Read the full transcript below.
On Tuesday, August 22, the Teamsters announced that its members voted to ratify the national UPS contract by 86.3% — and with record turnout. Many of the workers won significant raises, the union was able to abolish a two-tier driver system and negotiate for some heat protections, and the contract will also result in the creation of thousands of new full-time jobs, among other gains.
In our previous episode, we discussed the gains of the tentative agreement and the years of Teamsters organizing it took to make them possible, including the past year’s contract campaign which built a credible strike threat. In this episode, we dug deeper into the various layers of members’ reactions to the contract, as well as what’s required of the membership to enforce it and build on it moving forward.
We invited Greg Kerwood, a UPSer from Local 25 in Somerville, Massachusetts, back on the show to share his point of view. Greg explained what he’s heard from the membership and why it’s important to translate the disappointment of some workers — including his own — into productive organizing on the shop floor.
We also share some news on the future of The Upsurge…
This transcript has been edited for length and clarity.
Greg Kerwood: A lot of these folks that are involved in fighting different pieces of this agreement, based on what they believe, are new to this, and this is their first time through this process. It’s a wonderful thing, that they all became so involved and got so fired up and, and active and that they’re willing to fight for what they believe in. WhetherI agree with it or not, um, is really irrelevant.
What we need to do going forward is take those folks and teach them that no contract is the end, and that you now know the game. You’ve now learned the rules. You’ve now learned how this structure works, how to play it, how to do it, and that’s gonna give you all the advantage going into the next one.
And if you channel that energy and that drive and that conviction, in the right direction, then we are all gonna be better off for it in 2028.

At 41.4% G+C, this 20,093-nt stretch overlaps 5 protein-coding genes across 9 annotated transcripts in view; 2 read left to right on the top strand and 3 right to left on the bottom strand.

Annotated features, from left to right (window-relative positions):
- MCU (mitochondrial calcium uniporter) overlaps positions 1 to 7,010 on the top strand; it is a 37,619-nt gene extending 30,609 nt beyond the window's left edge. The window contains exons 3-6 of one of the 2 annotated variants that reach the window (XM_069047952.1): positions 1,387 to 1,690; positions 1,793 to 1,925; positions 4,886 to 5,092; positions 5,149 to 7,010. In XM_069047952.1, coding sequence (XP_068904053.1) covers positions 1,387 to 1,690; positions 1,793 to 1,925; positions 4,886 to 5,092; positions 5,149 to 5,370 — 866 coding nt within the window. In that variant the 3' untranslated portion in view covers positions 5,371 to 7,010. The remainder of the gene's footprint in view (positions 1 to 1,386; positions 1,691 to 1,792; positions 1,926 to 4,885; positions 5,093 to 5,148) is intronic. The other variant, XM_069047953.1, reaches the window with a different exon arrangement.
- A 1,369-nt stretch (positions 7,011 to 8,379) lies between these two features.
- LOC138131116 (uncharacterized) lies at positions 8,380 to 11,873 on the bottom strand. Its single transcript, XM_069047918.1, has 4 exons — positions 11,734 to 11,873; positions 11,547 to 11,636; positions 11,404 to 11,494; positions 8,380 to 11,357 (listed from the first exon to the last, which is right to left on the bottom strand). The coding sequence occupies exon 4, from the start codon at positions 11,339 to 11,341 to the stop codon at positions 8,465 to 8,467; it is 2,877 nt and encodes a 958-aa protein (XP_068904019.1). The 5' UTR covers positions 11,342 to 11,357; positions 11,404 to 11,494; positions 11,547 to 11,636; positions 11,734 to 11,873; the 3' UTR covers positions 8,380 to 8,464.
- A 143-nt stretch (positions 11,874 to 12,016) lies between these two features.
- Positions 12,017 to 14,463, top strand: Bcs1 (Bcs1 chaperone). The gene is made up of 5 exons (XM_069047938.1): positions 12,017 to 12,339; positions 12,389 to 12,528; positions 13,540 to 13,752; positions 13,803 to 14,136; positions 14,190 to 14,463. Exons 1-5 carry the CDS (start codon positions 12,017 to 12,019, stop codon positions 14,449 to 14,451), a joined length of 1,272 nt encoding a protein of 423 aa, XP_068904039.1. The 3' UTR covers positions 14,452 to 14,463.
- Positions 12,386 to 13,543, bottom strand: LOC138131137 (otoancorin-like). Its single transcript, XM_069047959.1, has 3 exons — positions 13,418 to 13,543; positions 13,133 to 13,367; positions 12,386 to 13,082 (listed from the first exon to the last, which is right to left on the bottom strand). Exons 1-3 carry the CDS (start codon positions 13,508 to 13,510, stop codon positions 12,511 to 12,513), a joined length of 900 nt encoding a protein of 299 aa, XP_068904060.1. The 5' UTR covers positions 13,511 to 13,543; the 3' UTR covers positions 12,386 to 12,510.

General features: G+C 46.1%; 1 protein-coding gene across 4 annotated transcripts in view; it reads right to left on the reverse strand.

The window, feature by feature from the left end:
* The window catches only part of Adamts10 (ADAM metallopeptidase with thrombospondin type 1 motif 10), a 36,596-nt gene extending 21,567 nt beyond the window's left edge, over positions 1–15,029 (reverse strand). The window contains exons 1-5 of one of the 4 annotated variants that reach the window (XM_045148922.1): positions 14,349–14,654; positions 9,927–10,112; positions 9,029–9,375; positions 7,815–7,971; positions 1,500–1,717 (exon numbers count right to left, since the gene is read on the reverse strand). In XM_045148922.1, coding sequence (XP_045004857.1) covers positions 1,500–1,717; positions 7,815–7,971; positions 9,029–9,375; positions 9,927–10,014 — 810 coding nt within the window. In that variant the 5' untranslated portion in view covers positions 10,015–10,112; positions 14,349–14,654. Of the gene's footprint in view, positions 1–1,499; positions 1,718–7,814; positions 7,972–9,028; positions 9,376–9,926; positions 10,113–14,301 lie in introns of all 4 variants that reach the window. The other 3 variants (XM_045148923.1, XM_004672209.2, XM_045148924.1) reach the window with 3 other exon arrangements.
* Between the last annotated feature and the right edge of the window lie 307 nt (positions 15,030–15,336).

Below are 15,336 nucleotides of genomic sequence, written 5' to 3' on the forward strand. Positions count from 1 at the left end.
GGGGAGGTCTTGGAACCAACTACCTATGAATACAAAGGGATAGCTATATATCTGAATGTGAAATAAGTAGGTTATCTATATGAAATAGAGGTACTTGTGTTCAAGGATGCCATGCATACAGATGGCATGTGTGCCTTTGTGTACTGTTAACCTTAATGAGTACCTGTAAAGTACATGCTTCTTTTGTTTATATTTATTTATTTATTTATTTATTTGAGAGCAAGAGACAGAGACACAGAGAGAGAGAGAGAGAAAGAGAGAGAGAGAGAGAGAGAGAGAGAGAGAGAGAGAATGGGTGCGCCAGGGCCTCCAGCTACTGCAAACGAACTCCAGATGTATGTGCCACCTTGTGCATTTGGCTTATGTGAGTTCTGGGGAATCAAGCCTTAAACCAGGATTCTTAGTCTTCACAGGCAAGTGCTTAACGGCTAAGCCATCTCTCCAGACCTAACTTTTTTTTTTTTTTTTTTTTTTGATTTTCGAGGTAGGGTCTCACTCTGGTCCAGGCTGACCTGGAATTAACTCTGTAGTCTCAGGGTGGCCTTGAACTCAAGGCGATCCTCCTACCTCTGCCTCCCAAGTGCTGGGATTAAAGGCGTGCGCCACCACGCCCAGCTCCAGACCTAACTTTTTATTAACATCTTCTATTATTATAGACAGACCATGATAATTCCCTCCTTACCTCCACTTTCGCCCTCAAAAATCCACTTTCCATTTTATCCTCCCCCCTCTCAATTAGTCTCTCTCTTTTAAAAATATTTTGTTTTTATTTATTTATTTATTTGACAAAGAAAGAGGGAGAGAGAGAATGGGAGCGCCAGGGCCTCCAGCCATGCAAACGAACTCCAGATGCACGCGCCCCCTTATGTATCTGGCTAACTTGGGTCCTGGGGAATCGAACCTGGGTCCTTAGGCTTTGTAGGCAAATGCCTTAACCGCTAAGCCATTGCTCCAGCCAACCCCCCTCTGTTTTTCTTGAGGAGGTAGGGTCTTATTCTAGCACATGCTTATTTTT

Teddy Ostrow: Hello my name is Teddy Ostrow. Welcome to The Upsurge, a podcast about UPS, the Teamsters, and the future of the American labor movement.
This podcast unpacks the unprecedented labor fight this year at UPS. On August 22, UPS Teamsters ratified the tentative agreement on their national labor contract, which covers roughly 340,000 workers, reaping concessions from the company by credibly threatening one of the largest strikes against a single company in US history.
The Upsurge is produced in partnership with In These Times and The Real News Network. Both are nonprofit media organizations that cover the labor movement closely. Check them out at inthesetimes.com and therealnews.com where you can also find an archive of all our past episodes.
You heard that right. On Tuesday, August 22, the Teamsters union announced that its members voted to ratify the national UPS contract by 86.3% – and in record turnout.
The overwhelming passage of the TA comes after a year-long contract campaign, months of strike threats and tense negotiations, and years of internal organizing for reform in the union. Workers won significant raises, the abolition of the two-tier driver system, air conditioning in package cars, thousands of new full-time jobs, protections for drivers’ days off, Martin Luther King Jr. Day as a paid holiday, and more.
Only one small supplement in Florida out of the 45 supplemental agreements was voted down. Before the national contract can go into effect, that supplement must be renegotiated and voted on, which the union says could be done by the weekend. The ballots for two other locals in Chicago, which have separate agreements, are still being counted.
With ratification by these margins and an unprecedented 58% participation rate, the rank and file have spoken. It is a testament to the historic contract campaign in the union, which is already serving as a standard for other big labor fights ahead.
Now, we did not have enough time to squeeze in a long interview responding to the results before publication, but we do have one, I think, that is both instructive and relevant.
For this episode, I invited Greg Kerwood back on the show to discuss the many layers of UPS workers’ reactions to the tentative agreement, which is now the official contract.
Greg is a 19-year veteran of UPS out of Local 25 in Somerville, Massachusetts, and he is an elected member of the international steering committee of Teamsters for a Democratic Union. And full disclosure, as we have stated at the end of every show, Greg is also a patron of The Upsurge on Patreon.